Event date & time:
31.05.2020 at 00:00
When seeking the help of a psychology specialist, a person has the desire to make his or her life better, but at the same time may be overwhelmed with the fear of change. The ultimate goal of any counselor, psychoanalyst or psychotherapist in challenging the client is to help the one to do impossible, namely, to overcome resistance and create an internal room for reflection and experience, which will lead to a transition to a new, higher level of his or her personal functioning.
Primarily, the counselor should accept the client as such in order to establish a successful advisory contact. If the former tries to press an unmotivated or resistant patient and to force him or her to work, the one will never be understood, and the resultant defensive reactions will further prevent efficient treatment. Reluctance and resistance should be treated with understanding, but at the same time, the counselor should show that he or she is not interested in forced work for the benefit of the client. For instance, such an approach is beneficial in the case of a young adult who flatly refuses to engage in consultations. After the counselor had declared that the client was not forced to talk with him, the latter agreed, and the former began reflecting on the nature of this profession, entangling the individual in conversation.
Second, it is crucial for the counselor not to relate the client with his or her problem, but rather focus on his or her strengths, as well as hidden and observable resources to tackle this issue. Scheel, Davis, and Henderson argue that those strengths may be revealed through direct questions to the individual, identified in the course of therapeutic interpersonal relationships, or derived from a person’s deficiencies. Various models may be used to identify them. For instance, Smith “accentuates and establishes the use of empowerment, instilling resilience, being encouraging, and instilling hope as core strength-based processes”. Wong’s strength-centered model implies such four steps as explicating (identifying strengths and values), envisioning (spotting out areas of future development), empowering (encouraging the client to apply his or her strengths), and evolving (evaluating the application of strengths outside the therapy). For example, a patient with an anxiety disorder who is likely to out-talk the counselor can be guided in a constructive direction. For example, his energy may be used for some creative endeavors, such as writing. In such a way, problems may be bypassed in favor of specific solutions. Thus, the disorganizing power of anxiety will be reduced.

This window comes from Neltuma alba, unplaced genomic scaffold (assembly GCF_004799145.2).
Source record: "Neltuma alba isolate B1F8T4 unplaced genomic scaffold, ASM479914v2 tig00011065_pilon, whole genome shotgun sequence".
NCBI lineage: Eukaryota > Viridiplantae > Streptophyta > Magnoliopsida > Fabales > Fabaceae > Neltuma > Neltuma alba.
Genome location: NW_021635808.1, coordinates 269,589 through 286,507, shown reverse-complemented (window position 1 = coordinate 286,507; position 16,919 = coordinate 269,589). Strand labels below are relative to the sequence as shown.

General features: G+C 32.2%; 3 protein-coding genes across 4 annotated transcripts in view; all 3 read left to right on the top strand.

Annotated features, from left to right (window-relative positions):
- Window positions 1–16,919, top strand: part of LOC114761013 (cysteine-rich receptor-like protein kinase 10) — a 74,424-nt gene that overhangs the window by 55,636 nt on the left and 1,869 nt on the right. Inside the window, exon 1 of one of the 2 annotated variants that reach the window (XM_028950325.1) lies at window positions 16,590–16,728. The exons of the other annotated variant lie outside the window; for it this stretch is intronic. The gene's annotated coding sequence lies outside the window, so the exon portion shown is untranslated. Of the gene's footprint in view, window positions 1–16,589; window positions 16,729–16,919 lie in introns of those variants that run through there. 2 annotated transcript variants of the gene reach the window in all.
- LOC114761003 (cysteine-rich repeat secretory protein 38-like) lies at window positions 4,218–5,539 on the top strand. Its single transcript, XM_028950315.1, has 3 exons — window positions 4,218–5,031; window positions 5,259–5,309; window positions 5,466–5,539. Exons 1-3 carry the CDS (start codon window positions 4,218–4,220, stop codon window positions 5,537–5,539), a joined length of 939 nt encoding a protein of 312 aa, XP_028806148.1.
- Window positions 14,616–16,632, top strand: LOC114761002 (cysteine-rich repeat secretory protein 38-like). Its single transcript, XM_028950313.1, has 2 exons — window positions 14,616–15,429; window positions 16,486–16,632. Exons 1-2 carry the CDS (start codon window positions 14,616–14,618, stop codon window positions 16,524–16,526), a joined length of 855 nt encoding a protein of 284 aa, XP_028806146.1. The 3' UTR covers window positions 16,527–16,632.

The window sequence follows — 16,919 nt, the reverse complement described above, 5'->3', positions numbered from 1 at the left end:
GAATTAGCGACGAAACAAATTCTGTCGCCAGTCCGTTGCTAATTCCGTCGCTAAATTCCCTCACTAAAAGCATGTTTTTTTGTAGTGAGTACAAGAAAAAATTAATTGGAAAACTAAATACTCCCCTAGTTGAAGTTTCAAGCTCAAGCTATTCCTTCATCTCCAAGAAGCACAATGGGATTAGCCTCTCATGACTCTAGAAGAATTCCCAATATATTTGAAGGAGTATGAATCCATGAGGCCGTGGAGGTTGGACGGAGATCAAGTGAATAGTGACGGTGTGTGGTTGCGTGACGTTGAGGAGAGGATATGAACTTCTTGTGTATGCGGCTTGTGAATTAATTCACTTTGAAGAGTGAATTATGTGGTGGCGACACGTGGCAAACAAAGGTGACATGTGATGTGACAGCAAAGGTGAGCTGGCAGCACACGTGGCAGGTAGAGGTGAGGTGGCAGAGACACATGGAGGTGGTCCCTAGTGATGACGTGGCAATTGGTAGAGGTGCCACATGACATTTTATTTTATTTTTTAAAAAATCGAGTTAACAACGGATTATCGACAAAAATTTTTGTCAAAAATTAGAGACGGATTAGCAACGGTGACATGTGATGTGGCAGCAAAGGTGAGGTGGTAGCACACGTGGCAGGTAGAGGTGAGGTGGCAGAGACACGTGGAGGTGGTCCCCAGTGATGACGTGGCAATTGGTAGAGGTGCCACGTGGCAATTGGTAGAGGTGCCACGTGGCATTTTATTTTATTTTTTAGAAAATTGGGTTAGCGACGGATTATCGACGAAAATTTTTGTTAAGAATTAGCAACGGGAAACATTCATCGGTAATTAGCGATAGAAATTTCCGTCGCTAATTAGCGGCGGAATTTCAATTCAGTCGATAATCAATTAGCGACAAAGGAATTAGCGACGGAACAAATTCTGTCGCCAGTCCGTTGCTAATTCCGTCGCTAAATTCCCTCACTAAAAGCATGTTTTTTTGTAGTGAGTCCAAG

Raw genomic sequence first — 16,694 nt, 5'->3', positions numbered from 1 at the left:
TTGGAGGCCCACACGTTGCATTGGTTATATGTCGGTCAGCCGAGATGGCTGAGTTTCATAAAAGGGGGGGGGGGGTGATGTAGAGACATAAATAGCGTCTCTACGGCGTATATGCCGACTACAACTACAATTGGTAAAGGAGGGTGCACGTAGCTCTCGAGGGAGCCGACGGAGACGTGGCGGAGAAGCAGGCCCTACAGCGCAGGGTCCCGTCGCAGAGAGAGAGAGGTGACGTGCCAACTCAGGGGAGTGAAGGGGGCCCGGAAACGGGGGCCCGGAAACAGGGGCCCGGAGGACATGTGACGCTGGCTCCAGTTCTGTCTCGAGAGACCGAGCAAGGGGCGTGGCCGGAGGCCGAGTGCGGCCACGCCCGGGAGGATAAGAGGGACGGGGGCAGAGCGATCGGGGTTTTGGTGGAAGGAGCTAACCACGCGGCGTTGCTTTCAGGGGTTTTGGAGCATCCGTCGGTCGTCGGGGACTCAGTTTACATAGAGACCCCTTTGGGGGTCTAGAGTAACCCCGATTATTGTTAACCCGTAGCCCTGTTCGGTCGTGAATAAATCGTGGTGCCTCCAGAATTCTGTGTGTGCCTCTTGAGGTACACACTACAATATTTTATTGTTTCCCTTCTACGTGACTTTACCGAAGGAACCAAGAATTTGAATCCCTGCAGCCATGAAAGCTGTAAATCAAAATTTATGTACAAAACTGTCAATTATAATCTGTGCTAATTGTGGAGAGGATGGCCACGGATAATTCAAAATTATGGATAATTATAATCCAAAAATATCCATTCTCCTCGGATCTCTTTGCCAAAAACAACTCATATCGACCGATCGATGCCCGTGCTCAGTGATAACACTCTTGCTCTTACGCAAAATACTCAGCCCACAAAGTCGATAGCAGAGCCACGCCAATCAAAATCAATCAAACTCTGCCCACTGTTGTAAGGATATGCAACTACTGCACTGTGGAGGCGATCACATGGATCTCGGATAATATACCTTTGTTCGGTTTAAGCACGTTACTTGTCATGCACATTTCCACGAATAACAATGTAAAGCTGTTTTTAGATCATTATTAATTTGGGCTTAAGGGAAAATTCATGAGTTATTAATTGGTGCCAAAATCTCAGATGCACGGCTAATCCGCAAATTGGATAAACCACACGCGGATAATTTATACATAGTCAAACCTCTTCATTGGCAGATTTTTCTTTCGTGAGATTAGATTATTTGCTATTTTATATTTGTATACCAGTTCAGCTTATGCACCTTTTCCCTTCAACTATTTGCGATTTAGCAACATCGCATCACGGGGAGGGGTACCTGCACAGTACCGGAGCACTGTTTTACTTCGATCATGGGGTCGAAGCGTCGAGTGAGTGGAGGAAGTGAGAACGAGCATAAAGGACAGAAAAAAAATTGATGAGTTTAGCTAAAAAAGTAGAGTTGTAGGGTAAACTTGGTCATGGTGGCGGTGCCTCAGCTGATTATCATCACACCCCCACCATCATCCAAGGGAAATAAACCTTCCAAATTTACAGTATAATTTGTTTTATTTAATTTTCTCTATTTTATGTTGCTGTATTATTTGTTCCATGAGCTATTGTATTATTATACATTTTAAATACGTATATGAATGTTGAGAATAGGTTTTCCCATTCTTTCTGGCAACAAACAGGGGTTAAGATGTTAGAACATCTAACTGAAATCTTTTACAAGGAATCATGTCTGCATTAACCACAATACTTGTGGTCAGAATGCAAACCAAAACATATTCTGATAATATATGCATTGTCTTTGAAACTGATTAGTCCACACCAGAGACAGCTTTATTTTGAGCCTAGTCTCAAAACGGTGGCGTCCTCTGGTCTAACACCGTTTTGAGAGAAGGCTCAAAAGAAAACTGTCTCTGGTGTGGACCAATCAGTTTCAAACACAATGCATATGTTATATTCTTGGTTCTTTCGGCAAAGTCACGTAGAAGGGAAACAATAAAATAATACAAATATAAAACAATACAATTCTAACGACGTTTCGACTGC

Furthermore, the research of the https://essays-service.com/ has shown that it is important for the counselor to remain empathetic and supportive throughout the therapeutic process. However, at the same time, the task of identifying the client’s blind spots should be considered a priority, and the psychologist should not narrow down the therapy to his or her relations with the client. The declaration of sorrow and empathy by the counselor is also insufficient. As a result, deep emotional engagement is required. It may be efficient to put indirect questions giving the client an opportunity to reflect on the problem himself or herself. For example, in the case of depression, it is especially important for the counselor to be “an agent of change”. One should point out problematic issues as opportunities for the patient to make positive changes.
Lastly, in the case of complex mental and physical health problems, the psychologist should take his or her part of the responsibility for coordinating interdisciplinary treatment. The one must ensure that all treatment components are united by a common goal, monitor the client’s perception of treatment progress, and establish meaningful communication with other healthcare providers. For example, the role of the counselor in interdisciplinary teams becomes crucial while dealing with posttraumatic stress disorder. In such a case, his or her advice and guidance helps to improve occupational performance.
Therefore, while working with the client, the counselor should not focus solely on a person’s problems and solve them forcefully, but rather appeal to one’s values and hidden potential, demonstrate empathy and reflectiveness, and make the patient a full-fledged participant of internal conflict resolution. Attention to the client’s strengths and resources leads to the increased effectiveness of the therapeutic process.